5. Changes in the Community of Owners. Commoners will have to approve by simple majority (3/5) those improvements in the community whose aim is to be ecologically-friendly i.e. improved water or energy ducts. If these improvements can be individually enjoyed by the commoners then only a vote of 1/3 is required.

Source: El Mundo newspaper. (http://www NULL.elmundo NULL.es/elmundo/2009/10/29/suvivienda/1256805906 NULL.html?a=STAd673ea6dce5b7ad0a7c9d8eaad1e02ce&t=1256894335)

Related blogs and articles:

Litigation, Property, Spanish Rentals , , , , , ,

Llanera Will be the First Spanish Developer to Exit Receivership

September 28th, 2009

As we had previously reported, an Administration Procedure does not equate to bankruptcy as some mistakenly repeatedly uphold. Receivership procedures in Spain are geared towards saving ailing companies which are undergoing temporary cash-flow problems. Throughout the Administration Procedure, and dependant on a Financial report drafted by experts, the Mercantile judge will rule on whether a company under administration should file or not for bankruptcy.

Developer Llanera was the first large Spanish developer to seek Creditor Protection back in 2007. It is fitting that it’s the first one to announce its clawed comeback. The Creditors’ General Meeting must ultimately give its approval tomorrow to the company’s proposal.

This is indeed welcome news for stressed creditors who are now bogged down in similar legal quagmires and have lost all hope.

Source: El Economista (http://www NULL.eleconomista NULL.es/empresas-finanzas/noticias/1571923/09/09/Llanera-primera-gran-inmobiliaria-que-saldra-del-concurso NULL.html)

Litigation, Property , , , , ,

Reminder: Deadline to Join Aifos’ Creditors List Ends on September 30

September 24th, 2009

We would like to remind all of those buying off-plan from Aifos that the deadline to submit your request to join Aifos’ creditors list ends on September 30. All of those who have not done so already please contact your solicitor as soon as possible.

You will have to forward your solicitor the following:

  • Original Private Purchase Contract signed with Aifos.
  • Original bank statements as proof of the different stage payments paid to Aifos.

Those who fail to submit the paperwork on time will be left out of the creditors list and will lose every chance of recovering anything from their deposits.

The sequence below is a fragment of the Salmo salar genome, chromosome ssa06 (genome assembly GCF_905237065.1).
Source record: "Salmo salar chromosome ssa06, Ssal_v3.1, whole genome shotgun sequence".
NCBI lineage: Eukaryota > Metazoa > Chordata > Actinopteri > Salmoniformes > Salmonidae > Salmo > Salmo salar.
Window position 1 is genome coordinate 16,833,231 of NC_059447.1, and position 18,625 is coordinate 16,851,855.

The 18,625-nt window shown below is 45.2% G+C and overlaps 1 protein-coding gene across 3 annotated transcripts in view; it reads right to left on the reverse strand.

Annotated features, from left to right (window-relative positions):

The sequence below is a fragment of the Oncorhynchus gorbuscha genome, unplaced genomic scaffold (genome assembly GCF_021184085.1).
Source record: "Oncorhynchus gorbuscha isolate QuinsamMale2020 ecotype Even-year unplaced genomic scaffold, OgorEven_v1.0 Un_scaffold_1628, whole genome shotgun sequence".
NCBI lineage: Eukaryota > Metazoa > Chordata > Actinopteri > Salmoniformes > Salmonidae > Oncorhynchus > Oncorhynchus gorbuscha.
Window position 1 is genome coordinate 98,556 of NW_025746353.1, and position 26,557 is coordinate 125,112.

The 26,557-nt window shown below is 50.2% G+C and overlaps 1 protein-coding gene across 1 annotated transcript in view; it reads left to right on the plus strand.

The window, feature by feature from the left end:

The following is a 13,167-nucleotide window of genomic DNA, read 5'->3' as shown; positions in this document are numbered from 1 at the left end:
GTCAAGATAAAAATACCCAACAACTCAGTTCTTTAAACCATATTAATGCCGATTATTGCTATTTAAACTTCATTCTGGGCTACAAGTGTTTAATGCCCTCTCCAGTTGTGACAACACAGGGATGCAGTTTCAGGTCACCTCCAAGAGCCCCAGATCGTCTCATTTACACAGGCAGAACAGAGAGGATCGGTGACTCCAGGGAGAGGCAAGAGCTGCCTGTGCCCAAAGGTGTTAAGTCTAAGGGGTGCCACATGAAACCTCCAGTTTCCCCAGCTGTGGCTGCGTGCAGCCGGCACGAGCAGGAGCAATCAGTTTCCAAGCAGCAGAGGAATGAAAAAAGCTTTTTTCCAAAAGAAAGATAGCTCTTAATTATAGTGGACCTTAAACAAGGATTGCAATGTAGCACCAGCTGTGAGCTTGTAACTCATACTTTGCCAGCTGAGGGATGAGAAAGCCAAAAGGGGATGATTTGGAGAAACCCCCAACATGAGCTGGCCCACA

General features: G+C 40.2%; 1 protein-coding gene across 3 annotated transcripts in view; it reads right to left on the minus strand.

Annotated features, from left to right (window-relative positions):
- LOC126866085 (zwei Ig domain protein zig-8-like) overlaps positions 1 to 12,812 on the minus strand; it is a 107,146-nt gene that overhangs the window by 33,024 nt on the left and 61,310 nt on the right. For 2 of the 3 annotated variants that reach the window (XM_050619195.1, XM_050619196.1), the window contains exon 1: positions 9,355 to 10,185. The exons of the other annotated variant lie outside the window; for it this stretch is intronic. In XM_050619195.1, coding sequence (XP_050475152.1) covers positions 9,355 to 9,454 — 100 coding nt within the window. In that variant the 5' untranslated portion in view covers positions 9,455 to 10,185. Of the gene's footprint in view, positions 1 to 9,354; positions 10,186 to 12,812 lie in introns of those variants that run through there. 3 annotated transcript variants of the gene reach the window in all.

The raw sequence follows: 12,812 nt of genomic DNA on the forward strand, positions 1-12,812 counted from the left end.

If you don’t have a solicitor who can represent you, please contact us (http://www NULL.lawbird NULL.com/services/contact) urgently.

Litigation , , , , , ,

Developer Aifos Announces it has Gone Into Voluntary Receivership

July 30th, 2009

Rumours were confirmed last Wednesday 22nd of July when Aifos’ petition to file for receivership was formally accepted by Malaga’s Mercantile court number one. On the following day Aifos issued a press release by which it informed they had filed for voluntary receivership.

As we had previously pointed out in prior communications, filing for administration does not equate to bankruptcy as has mistakenly been reported at large e.g. In Spain’s highest profile administration procedure to date, involving well-known developer Martinsa-Fadesa, this company will restructure its 7 billion euro debt and will continue trading normally within the next years.

What developer Aifos has sought is for creditor protection allowing it to buy time to restructure its financial commitments. However, the mercantile judge ruling on the matter may ultimately decide at a later stage that Aifos should file for bankruptcy if it is deemed not to be able to continue trading. This will be decided upon in the ensuing procedure.

As from the time the official announcement is published in Spain’s Official Law Gazette (B.O.E.), creditors will have a deadline of one month to join Aifos’ Creditors list. (EDIT:  Today 31st of July it has been officially published)